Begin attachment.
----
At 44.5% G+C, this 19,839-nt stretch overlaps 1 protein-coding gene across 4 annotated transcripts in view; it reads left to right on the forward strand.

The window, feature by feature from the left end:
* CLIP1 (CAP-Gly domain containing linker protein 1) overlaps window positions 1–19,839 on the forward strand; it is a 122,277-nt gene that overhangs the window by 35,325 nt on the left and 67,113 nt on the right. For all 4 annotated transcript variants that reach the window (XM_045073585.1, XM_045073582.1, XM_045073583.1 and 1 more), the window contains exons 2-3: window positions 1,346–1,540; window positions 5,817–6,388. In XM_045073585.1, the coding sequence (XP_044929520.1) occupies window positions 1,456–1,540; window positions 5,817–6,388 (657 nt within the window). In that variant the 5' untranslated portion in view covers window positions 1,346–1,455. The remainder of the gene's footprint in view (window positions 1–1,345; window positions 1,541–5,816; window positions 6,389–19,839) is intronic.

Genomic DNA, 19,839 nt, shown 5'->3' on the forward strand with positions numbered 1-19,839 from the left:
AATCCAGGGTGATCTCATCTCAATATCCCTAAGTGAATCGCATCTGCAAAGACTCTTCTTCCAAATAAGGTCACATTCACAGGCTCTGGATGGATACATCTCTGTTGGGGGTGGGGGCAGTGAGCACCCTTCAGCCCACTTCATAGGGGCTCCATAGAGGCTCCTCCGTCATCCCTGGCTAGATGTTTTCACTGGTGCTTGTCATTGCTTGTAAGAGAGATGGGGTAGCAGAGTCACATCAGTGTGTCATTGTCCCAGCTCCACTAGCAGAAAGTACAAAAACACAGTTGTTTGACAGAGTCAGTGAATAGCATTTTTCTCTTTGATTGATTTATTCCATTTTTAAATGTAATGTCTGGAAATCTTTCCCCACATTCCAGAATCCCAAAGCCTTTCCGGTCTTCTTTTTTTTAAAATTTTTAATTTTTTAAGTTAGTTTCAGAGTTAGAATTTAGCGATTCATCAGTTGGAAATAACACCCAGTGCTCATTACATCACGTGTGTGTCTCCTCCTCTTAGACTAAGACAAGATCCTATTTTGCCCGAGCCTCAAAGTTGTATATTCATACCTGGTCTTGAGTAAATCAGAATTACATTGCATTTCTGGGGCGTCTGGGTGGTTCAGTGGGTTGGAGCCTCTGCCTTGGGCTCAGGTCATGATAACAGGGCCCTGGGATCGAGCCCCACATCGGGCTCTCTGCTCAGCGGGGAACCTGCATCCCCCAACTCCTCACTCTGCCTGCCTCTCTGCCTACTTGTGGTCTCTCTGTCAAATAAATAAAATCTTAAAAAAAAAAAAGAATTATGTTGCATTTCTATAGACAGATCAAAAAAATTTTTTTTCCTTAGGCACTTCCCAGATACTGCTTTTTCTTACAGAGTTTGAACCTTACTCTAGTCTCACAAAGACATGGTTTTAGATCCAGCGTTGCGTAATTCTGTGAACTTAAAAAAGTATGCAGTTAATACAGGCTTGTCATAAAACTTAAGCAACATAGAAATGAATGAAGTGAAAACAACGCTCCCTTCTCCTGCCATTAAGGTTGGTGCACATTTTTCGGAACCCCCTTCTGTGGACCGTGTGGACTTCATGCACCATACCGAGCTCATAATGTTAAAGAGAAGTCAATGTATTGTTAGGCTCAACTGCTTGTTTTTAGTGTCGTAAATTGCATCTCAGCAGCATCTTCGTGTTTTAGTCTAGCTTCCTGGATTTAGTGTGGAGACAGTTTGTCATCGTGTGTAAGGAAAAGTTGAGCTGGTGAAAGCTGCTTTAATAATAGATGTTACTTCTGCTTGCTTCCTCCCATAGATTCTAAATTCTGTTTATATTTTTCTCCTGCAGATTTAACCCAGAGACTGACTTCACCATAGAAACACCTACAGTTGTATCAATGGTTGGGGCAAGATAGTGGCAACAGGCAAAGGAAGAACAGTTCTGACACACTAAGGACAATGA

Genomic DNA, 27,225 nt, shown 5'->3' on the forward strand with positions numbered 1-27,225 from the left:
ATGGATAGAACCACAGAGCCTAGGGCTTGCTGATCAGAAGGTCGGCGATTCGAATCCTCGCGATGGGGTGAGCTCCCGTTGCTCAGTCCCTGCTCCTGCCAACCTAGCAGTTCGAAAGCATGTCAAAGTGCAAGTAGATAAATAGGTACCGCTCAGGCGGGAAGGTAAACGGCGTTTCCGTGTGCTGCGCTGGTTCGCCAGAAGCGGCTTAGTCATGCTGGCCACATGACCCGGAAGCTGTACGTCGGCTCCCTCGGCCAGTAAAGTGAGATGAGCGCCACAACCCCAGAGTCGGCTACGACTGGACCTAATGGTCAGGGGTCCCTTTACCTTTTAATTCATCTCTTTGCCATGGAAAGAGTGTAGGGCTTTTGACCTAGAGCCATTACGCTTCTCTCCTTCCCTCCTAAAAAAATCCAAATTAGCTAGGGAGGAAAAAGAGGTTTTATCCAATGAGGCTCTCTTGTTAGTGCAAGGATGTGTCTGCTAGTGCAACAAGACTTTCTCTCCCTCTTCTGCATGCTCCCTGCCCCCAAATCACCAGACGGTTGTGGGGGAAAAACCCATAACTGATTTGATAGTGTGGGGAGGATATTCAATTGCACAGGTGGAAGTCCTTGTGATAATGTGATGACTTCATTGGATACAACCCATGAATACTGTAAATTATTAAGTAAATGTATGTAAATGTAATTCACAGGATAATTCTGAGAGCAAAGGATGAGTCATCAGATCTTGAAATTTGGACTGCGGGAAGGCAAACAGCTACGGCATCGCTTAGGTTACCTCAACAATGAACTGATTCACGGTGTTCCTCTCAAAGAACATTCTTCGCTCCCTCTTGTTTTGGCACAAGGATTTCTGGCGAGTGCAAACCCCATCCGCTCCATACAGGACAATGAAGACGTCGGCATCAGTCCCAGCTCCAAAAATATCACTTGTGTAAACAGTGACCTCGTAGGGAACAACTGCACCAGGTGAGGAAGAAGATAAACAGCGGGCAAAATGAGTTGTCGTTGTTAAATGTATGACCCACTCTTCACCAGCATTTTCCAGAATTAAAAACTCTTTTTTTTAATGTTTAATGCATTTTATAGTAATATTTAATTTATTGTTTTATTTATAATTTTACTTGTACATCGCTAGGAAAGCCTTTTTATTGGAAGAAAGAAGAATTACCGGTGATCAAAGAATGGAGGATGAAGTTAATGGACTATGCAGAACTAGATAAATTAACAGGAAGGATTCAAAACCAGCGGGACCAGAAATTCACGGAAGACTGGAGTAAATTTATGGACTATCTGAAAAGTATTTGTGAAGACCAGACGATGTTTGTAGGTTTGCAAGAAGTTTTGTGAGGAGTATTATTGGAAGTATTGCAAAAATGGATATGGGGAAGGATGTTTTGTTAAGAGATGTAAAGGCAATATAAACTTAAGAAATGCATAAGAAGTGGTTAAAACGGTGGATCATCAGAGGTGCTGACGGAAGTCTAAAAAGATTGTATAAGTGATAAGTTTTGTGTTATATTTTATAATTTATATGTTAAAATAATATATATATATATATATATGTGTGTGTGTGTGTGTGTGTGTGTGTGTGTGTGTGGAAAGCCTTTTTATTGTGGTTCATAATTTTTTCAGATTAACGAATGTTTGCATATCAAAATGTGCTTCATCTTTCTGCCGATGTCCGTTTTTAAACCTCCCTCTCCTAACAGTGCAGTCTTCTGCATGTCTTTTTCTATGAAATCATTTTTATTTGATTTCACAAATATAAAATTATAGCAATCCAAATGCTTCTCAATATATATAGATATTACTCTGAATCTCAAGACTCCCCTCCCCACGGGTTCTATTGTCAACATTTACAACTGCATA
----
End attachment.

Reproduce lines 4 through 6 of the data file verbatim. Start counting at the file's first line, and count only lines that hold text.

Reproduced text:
Genomic DNA, 19,839 nt, shown 5'->3' on the forward strand with positions numbered 1-19,839 from the left:
AATCCAGGGTGATCTCATCTCAATATCCCTAAGTGAATCGCATCTGCAAAGACTCTTCTTCCAAATAAGGTCACATTCACAGGCTCTGGATGGATACATCTCTGTTGGGGGTGGGGGCAGTGAGCACCCTTCAGCCCACTTCATAGGGGCTCCATAGAGGCTCCTCCGTCATCCCTGGCTAGATGTTTTCACTGGTGCTTGTCATTGCTTGTAAGAGAGATGGGGTAGCAGAGTCACATCAGTGTGTCATTGTCCCAGCTCCACTAGCAGAAAGTACAAAAACACAGTTGTTTGACAGAGTCAGTGAATAGCATTTTTCTCTTTGATTGATTTATTCCATTTTTAAATGTAATGTCTGGAAATCTTTCCCCACATTCCAGAATCCCAAAGCCTTTCCGGTCTTCTTTTTTTTAAAATTTTTAATTTTTTAAGTTAGTTTCAGAGTTAGAATTTAGCGATTCATCAGTTGGAAATAACACCCAGTGCTCATTACATCACGTGTGTGTCTCCTCCTCTTAGACTAAGACAAGATCCTATTTTGCCCGAGCCTCAAAGTTGTATATTCATACCTGGTCTTGAGTAAATCAGAATTACATTGCATTTCTGGGGCGTCTGGGTGGTTCAGTGGGTTGGAGCCTCTGCCTTGGGCTCAGGTCATGATAACAGGGCCCTGGGATCGAGCCCCACATCGGGCTCTCTGCTCAGCGGGGAACCTGCATCCCCCAACTCCTCACTCTGCCTGCCTCTCTGCCTACTTGTGGTCTCTCTGTCAAATAAATAAAATCTTAAAAAAAAAAAAGAATTATGTTGCATTTCTATAGACAGATCAAAAAAATTTTTTTTCCTTAGGCACTTCCCAGATACTGCTTTTTCTTACAGAGTTTGAACCTTACTCTAGTCTCACAAAGACATGGTTTTAGATCCAGCGTTGCGTAATTCTGTGAACTTAAAAAAGTATGCAGTTAATACAGGCTTGTCATAAAACTTAAGCAACATAGAAATGAATGAAGTGAAAACAACGCTCCCTTCTCCTGCCATTAAGGTTGGTGCACATTTTTCGGAACCCCCTTCTGTGGACCGTGTGGACTTCATGCACCATACCGAGCTCATAATGTTAAAGAGAAGTCAATGTATTGTTAGGCTCAACTGCTTGTTTTTAGTGTCGTAAATTGCATCTCAGCAGCATCTTCGTGTTTTAGTCTAGCTTCCTGGATTTAGTGTGGAGACAGTTTGTCATCGTGTGTAAGGAAAAGTTGAGCTGGTGAAAGCTGCTTTAATAATAGATGTTACTTCTGCTTGCTTCCTCCCATAGATTCTAAATTCTGTTTATATTTTTCTCCTGCAGATTTAACCCAGAGACTGACTTCACCATAGAAACACCTACAGTTGTATCAATGGTTGGGGCAAGATAGTGGCAACAGGCAAAGGAAGAACAGTTCTGACACACTAAGGACAATGA

Genomic DNA, 27,225 nt, shown 5'->3' on the forward strand with positions numbered 1-27,225 from the left: